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Erika drove fast with the blue lights and sirens blaring, ducking and weaving through the traffic in Catford, and shooting over three sets of red lights. Rain spotted the front windscreen, and Peterson expertly braced his arms against the inner door and seat.

‘Are we cool?’ he said as they flew across a busy crossroads, water spraying up either side of the car.

‘Yes, we’re cool,’ she grinned, not taking her eyes off the road.

 

* * *

 

A police car was waiting outside Amanda Baker’s house. One of the officers was talking to the Postman, a middle-aged man who stood resting his bag on the gatepost, looking shaken. A couple of neighbours were watching from their front doors, as another officer was peering through the grimy glass of the front door.

‘I tried to force it, the lock looks crap but it won’t budge,’ she said to Erika and Peterson as they came down the front path flashing their ID’s.

‘There’s newspapers stacked up against it on the other side. Erika leaned over and peered at the frosted glass, but couldn’t make out anything. They came to the front and Peterson looked at the window.

‘The lock’s been fixed,’ he said peering through, ‘and I can see a pair of feet, just through the doorway from the hall.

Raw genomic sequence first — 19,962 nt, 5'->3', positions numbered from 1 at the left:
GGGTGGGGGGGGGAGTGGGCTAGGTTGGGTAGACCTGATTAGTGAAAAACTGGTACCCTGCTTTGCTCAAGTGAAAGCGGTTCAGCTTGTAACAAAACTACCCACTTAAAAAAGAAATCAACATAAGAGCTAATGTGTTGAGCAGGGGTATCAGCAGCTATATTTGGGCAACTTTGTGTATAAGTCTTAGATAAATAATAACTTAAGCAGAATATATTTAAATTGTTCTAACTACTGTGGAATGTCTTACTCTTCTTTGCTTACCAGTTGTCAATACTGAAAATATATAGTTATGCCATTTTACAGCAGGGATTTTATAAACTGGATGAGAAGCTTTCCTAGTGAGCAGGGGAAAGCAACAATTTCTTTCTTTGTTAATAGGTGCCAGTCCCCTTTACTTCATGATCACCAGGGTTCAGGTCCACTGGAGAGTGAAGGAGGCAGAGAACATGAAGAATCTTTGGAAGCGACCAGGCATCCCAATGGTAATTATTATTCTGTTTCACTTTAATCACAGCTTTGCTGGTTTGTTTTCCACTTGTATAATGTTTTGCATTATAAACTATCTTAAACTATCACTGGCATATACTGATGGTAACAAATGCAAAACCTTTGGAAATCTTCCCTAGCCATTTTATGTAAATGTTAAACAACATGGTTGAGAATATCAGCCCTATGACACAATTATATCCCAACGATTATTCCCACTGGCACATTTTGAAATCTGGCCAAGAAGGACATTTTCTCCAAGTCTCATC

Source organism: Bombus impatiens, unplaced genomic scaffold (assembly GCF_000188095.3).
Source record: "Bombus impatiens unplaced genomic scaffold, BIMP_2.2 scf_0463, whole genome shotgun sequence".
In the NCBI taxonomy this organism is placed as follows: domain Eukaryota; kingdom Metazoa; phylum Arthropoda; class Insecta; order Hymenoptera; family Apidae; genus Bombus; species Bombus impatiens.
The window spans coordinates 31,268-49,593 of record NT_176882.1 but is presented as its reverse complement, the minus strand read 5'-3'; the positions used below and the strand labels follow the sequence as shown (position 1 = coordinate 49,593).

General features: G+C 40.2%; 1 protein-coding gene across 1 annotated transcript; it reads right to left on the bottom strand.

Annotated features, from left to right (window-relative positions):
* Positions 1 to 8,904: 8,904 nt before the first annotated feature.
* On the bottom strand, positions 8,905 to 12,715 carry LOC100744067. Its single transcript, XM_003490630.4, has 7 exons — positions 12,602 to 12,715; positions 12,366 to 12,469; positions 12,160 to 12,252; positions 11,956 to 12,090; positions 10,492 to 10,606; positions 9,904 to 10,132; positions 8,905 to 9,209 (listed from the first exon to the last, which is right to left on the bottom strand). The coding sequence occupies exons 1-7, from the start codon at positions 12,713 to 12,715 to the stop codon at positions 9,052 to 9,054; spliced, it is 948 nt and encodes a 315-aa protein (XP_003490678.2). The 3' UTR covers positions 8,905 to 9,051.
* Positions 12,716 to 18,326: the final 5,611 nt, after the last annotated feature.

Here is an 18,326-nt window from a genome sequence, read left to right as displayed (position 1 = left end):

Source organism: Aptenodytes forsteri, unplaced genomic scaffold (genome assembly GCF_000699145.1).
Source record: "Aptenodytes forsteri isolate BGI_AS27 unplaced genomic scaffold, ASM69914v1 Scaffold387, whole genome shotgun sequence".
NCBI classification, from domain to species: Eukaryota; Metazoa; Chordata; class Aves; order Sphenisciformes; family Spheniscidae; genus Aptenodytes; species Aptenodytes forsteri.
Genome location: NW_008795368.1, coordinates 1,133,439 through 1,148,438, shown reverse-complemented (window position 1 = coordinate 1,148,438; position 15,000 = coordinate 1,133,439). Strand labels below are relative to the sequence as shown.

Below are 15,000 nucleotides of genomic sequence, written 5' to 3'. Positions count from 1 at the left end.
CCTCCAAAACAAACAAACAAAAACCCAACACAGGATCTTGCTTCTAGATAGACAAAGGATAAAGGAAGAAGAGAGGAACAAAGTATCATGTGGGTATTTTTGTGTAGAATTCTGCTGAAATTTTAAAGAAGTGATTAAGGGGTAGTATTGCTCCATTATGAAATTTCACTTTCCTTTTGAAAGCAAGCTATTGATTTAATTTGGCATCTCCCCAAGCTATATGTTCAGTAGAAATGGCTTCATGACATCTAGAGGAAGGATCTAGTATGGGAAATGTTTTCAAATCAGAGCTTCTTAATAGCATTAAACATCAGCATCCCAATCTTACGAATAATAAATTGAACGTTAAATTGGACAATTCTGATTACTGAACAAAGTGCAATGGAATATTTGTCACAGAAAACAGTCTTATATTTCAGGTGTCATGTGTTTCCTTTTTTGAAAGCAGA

‘Okay, let’s try the back,’ said Erika.

They made their way round and through the fence, down the side passage and into the back garden. The back door stood open.

‘Can you call for backup,’ said Erika quietly. The officer nodded and reached for his radio. As he put in the call, Erika and Peterson went into the kitchen. It was a worse mess than their last visit, and despite the cold weather, several flies hovered over a mound of dirty dishes. A tap dripped into one of the dirty saucepans, but apart from this the house was silent.

He kitchen door was closed and they made their way toward it, slowly. The uniform officer caught up with them and slipped the baton from the back of his belt. He moved to go first and open the door.

There was a strange creaking sound that made them stop.

‘This is the police, come out with your hands raised,’ said the officer gripping the baton. There was silence for a moment, and then the creaking came again louder, it rose and then there was a ripping sound a snap and an almighty thud shook the floorboards. It was followed by the sounds of debris crashing down the stairs.

They stood for a moment longer as the silence rang out. The officer looked back and Erika gave him a nod. He opened the door swiftly, and they saw Amanda Baker’s body lying at a gruesome angle on the hall carpet. She wore just a white patterned nightgown with blue socks. Her left arm and shoulder were trapped under her back and her right leg was dislocated at the knee. She was covered in dust and chunks of plaster, and a square of thin wood lay nearby. It was the loft hatch.

‘It broke away from the ceiling,’ said Peterson pointing up to a gaping hole in the ceiling at the top of the stairs. A fine rain of plaster dust rained down.